With Mass Civil Disobedience, Young Activists March Against 'Broken System'
Roughly 1,000 young activists are marching through the streets of Washington, D.C. on Monday in what they hope will be the largest-ever planned civil disobedience action to demand racial, immigration, and climate justice reform for a “broken” political system.
Under the banner Our Generation, Our Choice, millenials from a range of grassroots advocacy organizations—including 350.org, Million Hoodies, Working Families, and the Fossil Fuel Student Divestment Network—blocked traffic and shut down intersections as they marched to the White House, risking arrest to “inspire urgency and courage from our elected leaders.”
“What do we do when our communities are under attack? Stand up, fight back!” they chanted. “Injustice, we’ll stop it. People over profit!”
One contingent marched behind a sign that read, “We are the ones we’ve been waiting for.” Another laid down a blank mural banner in the middle of an intersection as demonstrators used colorful paint to write or draw out their vision for a just world.
At other times, they called out, “No borders, no nations, stop the deportations!”
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“The voices of those that have gone unheard for too long will be heard in this moment,” said Dante Barry, executive director of Million Hoodies. “A cross-section of youth activism have come together to say that change is something that we demand, and the time to act upon it is now. From environmental to criminal justice, the country we live in today does not reflect the beliefs of the population it comprises.”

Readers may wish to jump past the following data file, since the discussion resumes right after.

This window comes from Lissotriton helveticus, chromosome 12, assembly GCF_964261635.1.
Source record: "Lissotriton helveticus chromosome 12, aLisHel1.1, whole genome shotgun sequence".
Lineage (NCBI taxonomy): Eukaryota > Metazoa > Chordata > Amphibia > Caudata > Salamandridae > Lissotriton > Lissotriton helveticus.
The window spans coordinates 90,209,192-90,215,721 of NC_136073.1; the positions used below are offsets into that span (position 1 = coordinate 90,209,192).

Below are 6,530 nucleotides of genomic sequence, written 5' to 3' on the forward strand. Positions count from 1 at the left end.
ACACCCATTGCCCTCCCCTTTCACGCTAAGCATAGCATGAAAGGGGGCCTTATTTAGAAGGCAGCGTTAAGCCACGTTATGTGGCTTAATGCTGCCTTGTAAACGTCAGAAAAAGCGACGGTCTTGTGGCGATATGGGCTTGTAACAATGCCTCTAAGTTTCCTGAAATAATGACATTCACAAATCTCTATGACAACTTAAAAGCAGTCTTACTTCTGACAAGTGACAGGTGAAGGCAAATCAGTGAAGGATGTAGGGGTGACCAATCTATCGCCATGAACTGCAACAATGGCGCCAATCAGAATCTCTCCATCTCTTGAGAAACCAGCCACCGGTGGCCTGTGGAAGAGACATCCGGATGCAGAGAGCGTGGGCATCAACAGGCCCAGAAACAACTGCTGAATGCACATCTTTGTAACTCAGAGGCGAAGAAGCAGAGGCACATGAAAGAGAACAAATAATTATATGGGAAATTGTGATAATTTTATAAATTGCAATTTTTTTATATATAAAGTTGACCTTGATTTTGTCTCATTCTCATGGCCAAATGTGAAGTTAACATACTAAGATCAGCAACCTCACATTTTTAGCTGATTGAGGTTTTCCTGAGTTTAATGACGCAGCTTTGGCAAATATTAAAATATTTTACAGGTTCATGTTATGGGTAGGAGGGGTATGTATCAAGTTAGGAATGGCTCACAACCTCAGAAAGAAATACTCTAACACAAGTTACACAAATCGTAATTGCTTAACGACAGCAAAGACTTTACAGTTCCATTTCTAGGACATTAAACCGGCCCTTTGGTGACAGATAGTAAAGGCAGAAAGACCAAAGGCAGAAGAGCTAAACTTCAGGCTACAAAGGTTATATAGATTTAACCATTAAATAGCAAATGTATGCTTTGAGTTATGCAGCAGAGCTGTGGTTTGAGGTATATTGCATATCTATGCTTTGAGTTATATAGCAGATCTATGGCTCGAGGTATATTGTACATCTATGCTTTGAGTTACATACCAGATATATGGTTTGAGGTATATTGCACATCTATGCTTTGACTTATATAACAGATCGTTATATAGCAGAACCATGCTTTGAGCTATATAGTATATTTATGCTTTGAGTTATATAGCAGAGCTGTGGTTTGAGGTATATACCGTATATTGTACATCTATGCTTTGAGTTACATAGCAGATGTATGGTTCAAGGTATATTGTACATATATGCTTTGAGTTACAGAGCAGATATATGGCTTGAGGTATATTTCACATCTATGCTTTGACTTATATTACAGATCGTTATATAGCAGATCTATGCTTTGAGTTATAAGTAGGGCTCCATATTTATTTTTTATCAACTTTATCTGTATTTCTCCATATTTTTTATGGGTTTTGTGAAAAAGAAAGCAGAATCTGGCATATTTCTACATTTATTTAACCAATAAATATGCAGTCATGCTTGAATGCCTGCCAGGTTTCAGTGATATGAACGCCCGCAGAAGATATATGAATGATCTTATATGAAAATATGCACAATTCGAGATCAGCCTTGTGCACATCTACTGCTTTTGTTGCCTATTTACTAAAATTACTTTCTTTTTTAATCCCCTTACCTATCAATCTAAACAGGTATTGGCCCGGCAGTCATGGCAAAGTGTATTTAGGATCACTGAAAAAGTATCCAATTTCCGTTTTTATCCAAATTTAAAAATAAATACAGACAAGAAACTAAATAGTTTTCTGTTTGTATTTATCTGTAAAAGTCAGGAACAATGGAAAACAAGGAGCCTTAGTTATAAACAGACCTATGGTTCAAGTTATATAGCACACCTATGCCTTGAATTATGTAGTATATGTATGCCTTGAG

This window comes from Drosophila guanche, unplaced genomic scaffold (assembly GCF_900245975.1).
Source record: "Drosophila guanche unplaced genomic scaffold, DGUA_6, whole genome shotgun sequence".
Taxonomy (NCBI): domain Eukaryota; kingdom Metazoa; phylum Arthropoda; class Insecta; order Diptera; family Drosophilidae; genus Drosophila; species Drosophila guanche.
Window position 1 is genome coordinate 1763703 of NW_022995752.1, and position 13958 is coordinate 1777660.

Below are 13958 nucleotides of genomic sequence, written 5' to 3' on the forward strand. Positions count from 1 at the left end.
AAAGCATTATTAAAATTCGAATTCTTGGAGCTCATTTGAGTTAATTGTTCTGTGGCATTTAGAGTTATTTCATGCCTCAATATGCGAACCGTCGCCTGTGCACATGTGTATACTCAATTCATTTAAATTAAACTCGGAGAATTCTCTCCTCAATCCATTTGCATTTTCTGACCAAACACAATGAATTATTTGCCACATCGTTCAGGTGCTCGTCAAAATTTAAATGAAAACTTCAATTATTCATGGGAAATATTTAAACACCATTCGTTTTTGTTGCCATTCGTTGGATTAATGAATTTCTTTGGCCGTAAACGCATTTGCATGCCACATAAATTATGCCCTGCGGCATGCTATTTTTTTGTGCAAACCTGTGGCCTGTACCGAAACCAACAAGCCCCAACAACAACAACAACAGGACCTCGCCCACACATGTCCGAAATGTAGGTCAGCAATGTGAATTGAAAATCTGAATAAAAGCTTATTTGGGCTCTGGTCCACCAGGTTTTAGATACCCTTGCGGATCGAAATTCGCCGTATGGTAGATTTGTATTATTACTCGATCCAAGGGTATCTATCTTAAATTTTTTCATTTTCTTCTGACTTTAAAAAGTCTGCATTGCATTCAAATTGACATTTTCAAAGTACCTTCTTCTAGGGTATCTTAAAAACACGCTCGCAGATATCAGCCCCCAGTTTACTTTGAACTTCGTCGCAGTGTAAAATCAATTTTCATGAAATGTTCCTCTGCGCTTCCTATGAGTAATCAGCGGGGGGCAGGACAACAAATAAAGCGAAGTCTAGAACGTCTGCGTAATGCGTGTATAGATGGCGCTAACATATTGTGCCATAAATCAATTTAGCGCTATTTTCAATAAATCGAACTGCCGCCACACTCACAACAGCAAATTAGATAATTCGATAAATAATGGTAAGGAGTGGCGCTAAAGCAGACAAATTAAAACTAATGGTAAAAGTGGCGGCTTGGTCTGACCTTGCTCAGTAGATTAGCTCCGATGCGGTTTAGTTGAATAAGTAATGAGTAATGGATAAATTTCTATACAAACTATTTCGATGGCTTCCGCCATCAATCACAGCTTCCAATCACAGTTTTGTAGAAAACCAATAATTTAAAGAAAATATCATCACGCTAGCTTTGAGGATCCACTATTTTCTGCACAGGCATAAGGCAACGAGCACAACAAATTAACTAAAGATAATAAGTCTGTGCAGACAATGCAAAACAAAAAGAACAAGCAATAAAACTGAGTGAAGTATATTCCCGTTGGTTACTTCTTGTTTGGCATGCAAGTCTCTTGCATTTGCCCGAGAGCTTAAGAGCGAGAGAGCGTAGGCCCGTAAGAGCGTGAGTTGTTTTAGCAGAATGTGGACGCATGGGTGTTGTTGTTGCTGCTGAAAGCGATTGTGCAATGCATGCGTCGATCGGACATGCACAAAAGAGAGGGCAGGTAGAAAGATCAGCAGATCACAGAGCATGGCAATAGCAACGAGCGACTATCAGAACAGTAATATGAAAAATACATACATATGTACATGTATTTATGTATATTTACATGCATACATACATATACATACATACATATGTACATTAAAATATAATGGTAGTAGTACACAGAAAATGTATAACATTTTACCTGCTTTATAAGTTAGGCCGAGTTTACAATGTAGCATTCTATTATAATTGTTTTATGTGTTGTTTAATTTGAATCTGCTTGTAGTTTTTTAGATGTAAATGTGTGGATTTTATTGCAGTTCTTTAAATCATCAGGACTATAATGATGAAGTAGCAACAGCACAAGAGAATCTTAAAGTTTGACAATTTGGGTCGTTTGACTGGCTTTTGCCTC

“We are here to take a stand, and to make our mark for a better future for the next generation,” Barry said. “As we strive to strengthen the democratic process, we aim to empower those that have not yet found their voice while giving power back to people in communities across the nation to show that we are standing together, stronger than ever today. We will continue to work tirelessly and in solidarity until our goals are achieved.”
The activists are demanding that Congress takes immediate action to “keep fossil fuels in the ground, protect and respect the dignity and lives of immigrants, and black, brown, and poor communities; reinvest in healthy jobs, renewable energy, and an economy that works for all of us,” as organizers Yong Jung Cho, Waleed Shahid, Devontae Torriente, and Sara Blazevic wrote in a piece published last week.
But more than that, they’re presenting themselves as the stewards of a just future.
“Politicians aren’t the only voices with power,” the young activists state. “We have power, too. And we have more power when we act together. Young people don’t live single-issue lives. We live at the intersection of the most pressing problems today. Our movements are connected and our purpose is huge.”
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